Species: Mauritian flying fox (Pteropus niger)
Status: Endangered (EN)
Interesting Fact: The Mauritian flying fox is named for its fox-like face, but is in fact a large species of fruit bat.
The only fruit bat to occur on the island of Mauritius, the Mauritian flying fox is a large bat with golden-brown fur. This species has a wingspan of about 80 centimetres, and the long, narrow shape of its wings allows it to travel long distances as it seeks out food in the forest canopy. The Mauritian flying fox feeds mainly on fruit, which it squeezes in its mouth to obtain the juices before spitting out the seeds and pulp. This species roosts in trees, where it gathers in large groups known as ‘camps’. Like other flying foxes, the Mauritian flying fox gives birth to a single young each year. Although this species is found almost entirely on Mauritius, a few individuals have also been reported from nearby Réunion in recent years.
The main threat to the Mauritian flying fox is deforestation. Only around five percent of the original vegetation on Mauritius now remains, and over half the plants the Mauritian flying fox feeds on are introduced species. Despite legal protection, this large bat is hunted for food and sport, and in 2006 the Mauritian government endorsed a culling programme as a result of alleged damage to fruit crops. The Mauritian flying fox occurs in a number of protected areas and is listed on Appendix II of CITES, but illegal hunting is still reported to occur. Recommended conservation measures include research into this bat’s populations, together with habitat restoration, education campaigns and captive breeding. The effects of culling also need to be assessed, as does the effectiveness of netting fruit trees to protect crops. The Mauritian flying fox plays a vital role in pollination and seed dispersal, so conserving this species will also help maintain the health of the island’s remaining forests.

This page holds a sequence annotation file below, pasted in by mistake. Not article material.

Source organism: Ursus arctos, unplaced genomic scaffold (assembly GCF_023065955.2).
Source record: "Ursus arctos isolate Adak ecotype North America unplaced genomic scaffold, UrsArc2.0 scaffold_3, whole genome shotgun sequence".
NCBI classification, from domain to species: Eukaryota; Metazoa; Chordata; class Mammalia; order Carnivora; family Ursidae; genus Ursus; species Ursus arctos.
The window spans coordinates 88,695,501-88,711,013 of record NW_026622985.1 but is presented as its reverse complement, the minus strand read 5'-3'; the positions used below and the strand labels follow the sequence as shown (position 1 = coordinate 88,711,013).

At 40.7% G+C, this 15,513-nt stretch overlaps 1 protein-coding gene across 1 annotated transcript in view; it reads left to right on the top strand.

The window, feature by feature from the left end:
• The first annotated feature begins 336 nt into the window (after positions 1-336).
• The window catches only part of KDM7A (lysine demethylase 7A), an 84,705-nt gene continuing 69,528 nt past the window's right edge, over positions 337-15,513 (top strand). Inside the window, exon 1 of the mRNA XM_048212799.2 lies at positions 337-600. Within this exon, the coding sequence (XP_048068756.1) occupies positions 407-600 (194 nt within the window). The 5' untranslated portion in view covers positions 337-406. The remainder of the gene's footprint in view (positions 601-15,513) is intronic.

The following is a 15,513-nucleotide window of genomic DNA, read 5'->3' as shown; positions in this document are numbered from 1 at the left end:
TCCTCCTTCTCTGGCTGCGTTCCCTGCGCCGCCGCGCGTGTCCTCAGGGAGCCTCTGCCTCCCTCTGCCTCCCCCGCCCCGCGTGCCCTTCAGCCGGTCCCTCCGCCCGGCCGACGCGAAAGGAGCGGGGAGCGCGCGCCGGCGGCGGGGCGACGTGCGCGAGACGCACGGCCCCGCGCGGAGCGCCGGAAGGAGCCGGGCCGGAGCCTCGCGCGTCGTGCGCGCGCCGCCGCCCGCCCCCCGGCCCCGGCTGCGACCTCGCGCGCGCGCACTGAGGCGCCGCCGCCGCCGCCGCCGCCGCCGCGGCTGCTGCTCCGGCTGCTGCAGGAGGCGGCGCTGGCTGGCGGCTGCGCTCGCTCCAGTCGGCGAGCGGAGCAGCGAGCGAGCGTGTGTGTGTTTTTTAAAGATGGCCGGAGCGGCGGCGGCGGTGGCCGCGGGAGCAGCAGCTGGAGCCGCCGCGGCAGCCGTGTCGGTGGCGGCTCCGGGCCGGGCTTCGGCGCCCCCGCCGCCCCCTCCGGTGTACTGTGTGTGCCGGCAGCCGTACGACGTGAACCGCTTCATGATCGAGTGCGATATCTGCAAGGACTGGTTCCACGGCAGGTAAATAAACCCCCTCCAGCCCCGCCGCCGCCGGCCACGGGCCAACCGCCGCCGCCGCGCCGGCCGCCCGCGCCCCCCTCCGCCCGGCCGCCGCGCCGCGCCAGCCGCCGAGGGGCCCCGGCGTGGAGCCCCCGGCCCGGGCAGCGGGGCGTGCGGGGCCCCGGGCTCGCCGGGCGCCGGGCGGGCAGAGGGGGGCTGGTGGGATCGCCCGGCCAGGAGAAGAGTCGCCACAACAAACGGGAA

Find out more about bat conservation at:
- Bat Conservation International: http://www.batcon.org/
- Organization for Bat Conservation: http://www.batconservation.org/
- Bat Conservation Trust: http://www.bats.org.uk/
Liz Shaw, ARKive Text Author